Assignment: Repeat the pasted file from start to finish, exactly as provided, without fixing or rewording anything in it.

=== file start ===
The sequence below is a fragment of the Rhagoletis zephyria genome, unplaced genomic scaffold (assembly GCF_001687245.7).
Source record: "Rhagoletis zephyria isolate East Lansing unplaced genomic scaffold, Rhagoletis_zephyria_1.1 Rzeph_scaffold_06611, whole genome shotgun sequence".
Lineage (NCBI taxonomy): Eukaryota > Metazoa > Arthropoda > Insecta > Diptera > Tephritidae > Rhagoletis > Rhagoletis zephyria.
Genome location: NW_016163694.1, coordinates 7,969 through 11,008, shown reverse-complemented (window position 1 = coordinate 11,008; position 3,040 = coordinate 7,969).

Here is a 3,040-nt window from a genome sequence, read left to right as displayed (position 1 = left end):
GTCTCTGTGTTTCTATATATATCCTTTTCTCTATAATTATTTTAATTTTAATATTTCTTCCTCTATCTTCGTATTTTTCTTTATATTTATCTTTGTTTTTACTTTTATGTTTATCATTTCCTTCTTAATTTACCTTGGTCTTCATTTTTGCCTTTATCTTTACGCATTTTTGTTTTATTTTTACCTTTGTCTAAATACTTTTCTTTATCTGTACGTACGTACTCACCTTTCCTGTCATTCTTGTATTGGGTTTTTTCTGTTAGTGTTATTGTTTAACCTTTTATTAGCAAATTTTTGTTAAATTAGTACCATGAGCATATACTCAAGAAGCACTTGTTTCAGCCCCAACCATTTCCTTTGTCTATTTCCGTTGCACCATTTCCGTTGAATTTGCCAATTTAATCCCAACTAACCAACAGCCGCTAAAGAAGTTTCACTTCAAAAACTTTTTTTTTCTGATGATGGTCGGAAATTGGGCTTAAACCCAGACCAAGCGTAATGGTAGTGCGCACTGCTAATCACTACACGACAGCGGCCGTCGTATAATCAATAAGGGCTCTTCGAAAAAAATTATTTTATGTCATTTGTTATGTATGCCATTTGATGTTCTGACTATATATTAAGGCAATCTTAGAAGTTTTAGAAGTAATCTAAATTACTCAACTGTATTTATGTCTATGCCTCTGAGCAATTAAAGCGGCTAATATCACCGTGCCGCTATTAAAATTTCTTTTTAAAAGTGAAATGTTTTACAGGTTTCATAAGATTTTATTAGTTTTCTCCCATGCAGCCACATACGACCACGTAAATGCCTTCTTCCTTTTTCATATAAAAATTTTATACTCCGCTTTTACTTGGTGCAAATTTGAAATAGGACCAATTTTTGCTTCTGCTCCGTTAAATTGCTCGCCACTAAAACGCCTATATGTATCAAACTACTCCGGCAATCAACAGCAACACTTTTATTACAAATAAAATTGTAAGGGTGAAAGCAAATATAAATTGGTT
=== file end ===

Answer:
The sequence below is a fragment of the Rhagoletis zephyria genome, unplaced genomic scaffold (assembly GCF_001687245.7).
Source record: "Rhagoletis zephyria isolate East Lansing unplaced genomic scaffold, Rhagoletis_zephyria_1.1 Rzeph_scaffold_06611, whole genome shotgun sequence".
Lineage (NCBI taxonomy): Eukaryota > Metazoa > Arthropoda > Insecta > Diptera > Tephritidae > Rhagoletis > Rhagoletis zephyria.
Genome location: NW_016163694.1, coordinates 7,969 through 11,008, shown reverse-complemented (window position 1 = coordinate 11,008; position 3,040 = coordinate 7,969).

Here is a 3,040-nt window from a genome sequence, read left to right as displayed (position 1 = left end):
GTCTCTGTGTTTCTATATATATCCTTTTCTCTATAATTATTTTAATTTTAATATTTCTTCCTCTATCTTCGTATTTTTCTTTATATTTATCTTTGTTTTTACTTTTATGTTTATCATTTCCTTCTTAATTTACCTTGGTCTTCATTTTTGCCTTTATCTTTACGCATTTTTGTTTTATTTTTACCTTTGTCTAAATACTTTTCTTTATCTGTACGTACGTACTCACCTTTCCTGTCATTCTTGTATTGGGTTTTTTCTGTTAGTGTTATTGTTTAACCTTTTATTAGCAAATTTTTGTTAAATTAGTACCATGAGCATATACTCAAGAAGCACTTGTTTCAGCCCCAACCATTTCCTTTGTCTATTTCCGTTGCACCATTTCCGTTGAATTTGCCAATTTAATCCCAACTAACCAACAGCCGCTAAAGAAGTTTCACTTCAAAAACTTTTTTTTTCTGATGATGGTCGGAAATTGGGCTTAAACCCAGACCAAGCGTAATGGTAGTGCGCACTGCTAATCACTACACGACAGCGGCCGTCGTATAATCAATAAGGGCTCTTCGAAAAAAATTATTTTATGTCATTTGTTATGTATGCCATTTGATGTTCTGACTATATATTAAGGCAATCTTAGAAGTTTTAGAAGTAATCTAAATTACTCAACTGTATTTATGTCTATGCCTCTGAGCAATTAAAGCGGCTAATATCACCGTGCCGCTATTAAAATTTCTTTTTAAAAGTGAAATGTTTTACAGGTTTCATAAGATTTTATTAGTTTTCTCCCATGCAGCCACATACGACCACGTAAATGCCTTCTTCCTTTTTCATATAAAAATTTTATACTCCGCTTTTACTTGGTGCAAATTTGAAATAGGACCAATTTTTGCTTCTGCTCCGTTAAATTGCTCGCCACTAAAACGCCTATATGTATCAAACTACTCCGGCAATCAACAGCAACACTTTTATTACAAATAAAATTGTAAGGGTGAAAGCAAATATAAATTGGTT